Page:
The artificial ground freezing (AGF) method has been used in many geotechnical engineering applications such as temporary excavation support, underpinning and groundwater cutoff. The AGF method utilizes a refrigerant such as liquid nitrogen or brine, circulating through embedded freezing pipes in order to freeze the ground. In this paper, two in-situ cryogenic freezing experiments (i.e., single freezing-pipe test and frozen-wall formation test) were performed using liquid nitrogen to simulate the AGF in a Korean marine clay deposit, in which the freezing rate was evaluated. The thermal conductivity of frozen and unfrozen marine clay was evaluated by performing typical laboratory experiments. In addition, the strength and stiffness of frozen-thawed deposits were comparatively measured by sounding tests (i.e., piezocone penetration test and lateral loading test). The freezing rate of the frozen-wall formation test in the Korean marine clay deposit was approximately twice as high as that of the single freezing pipe test. Compared to the original marine clay deposit, the frozen-thawed marine clay showed a significant reduction in strength and stiffness.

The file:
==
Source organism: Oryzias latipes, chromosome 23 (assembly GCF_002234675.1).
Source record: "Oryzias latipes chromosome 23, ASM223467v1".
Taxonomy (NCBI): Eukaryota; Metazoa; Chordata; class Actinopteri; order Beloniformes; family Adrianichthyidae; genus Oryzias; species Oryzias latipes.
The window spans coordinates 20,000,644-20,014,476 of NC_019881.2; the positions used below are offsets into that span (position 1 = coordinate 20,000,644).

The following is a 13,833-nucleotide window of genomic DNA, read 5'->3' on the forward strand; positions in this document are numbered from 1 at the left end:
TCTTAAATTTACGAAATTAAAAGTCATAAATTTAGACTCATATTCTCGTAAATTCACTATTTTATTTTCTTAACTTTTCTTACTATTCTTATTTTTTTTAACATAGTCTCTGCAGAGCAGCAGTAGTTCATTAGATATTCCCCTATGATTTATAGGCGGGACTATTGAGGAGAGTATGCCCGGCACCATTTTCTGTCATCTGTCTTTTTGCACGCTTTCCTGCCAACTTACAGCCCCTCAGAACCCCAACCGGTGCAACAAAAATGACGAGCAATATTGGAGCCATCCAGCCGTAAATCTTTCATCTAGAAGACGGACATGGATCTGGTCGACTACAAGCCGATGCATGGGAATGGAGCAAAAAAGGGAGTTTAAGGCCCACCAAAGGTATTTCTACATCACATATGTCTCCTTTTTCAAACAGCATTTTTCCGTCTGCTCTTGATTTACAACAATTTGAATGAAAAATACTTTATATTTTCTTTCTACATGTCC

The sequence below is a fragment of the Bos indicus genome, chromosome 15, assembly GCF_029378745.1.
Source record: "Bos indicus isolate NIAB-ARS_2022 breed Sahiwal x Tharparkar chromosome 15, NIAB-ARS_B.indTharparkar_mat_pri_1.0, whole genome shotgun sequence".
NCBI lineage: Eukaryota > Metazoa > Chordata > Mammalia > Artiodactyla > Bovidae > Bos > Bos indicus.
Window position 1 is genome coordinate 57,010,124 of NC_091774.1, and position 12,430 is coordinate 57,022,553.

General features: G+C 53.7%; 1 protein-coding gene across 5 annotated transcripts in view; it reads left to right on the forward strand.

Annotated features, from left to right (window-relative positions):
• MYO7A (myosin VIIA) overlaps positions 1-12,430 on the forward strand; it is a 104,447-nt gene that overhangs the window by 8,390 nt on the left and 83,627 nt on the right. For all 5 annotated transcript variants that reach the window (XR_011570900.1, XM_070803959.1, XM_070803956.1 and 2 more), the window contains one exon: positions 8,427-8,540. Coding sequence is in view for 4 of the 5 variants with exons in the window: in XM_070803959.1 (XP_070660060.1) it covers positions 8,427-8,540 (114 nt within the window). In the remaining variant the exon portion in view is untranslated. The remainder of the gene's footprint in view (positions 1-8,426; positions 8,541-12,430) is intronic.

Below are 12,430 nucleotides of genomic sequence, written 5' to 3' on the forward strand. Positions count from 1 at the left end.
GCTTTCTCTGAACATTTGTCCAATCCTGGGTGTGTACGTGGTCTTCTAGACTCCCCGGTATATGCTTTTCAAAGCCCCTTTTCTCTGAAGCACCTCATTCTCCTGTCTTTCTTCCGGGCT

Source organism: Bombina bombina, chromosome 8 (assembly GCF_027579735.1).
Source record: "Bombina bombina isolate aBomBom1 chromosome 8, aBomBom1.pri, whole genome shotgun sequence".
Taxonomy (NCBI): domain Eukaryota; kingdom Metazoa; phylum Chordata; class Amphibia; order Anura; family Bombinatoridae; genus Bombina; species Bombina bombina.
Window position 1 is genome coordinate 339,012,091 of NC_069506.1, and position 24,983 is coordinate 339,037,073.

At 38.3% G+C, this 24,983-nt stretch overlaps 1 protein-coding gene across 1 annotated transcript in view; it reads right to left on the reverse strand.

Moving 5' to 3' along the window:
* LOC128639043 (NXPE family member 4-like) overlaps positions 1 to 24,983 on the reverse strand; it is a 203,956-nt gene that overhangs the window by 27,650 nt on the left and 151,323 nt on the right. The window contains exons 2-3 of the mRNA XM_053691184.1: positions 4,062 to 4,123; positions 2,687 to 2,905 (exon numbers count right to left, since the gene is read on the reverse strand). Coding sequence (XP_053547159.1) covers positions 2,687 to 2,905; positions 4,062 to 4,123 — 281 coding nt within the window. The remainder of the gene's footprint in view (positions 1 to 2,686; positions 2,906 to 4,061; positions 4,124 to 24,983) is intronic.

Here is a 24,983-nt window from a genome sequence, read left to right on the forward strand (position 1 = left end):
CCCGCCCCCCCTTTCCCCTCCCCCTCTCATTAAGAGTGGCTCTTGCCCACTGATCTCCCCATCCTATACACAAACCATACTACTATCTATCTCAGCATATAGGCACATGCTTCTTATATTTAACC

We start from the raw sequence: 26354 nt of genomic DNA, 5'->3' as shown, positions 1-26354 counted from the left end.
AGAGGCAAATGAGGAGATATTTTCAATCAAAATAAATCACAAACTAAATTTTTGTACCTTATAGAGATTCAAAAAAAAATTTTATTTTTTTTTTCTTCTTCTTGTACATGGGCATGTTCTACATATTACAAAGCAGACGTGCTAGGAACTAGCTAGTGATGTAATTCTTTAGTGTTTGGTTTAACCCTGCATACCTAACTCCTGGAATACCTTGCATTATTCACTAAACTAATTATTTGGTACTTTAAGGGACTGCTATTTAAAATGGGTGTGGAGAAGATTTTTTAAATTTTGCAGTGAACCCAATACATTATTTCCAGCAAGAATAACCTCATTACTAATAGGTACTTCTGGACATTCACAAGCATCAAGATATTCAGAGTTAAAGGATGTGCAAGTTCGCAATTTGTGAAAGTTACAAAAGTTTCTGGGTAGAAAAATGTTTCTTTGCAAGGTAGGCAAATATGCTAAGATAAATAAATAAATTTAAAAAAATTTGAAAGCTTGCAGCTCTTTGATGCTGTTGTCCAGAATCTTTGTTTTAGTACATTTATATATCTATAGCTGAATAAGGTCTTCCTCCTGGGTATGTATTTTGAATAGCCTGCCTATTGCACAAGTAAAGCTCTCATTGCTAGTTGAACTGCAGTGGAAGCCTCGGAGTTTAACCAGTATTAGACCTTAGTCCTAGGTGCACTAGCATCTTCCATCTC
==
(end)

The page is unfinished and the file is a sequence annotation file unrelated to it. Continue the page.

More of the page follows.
- Artificial ground freezing method
- Cryogenic freezing
- Freezing rate
- Liquid nitrogen
- Marine clay
ASJC Scopus subject areas
- Civil and Structural Engineering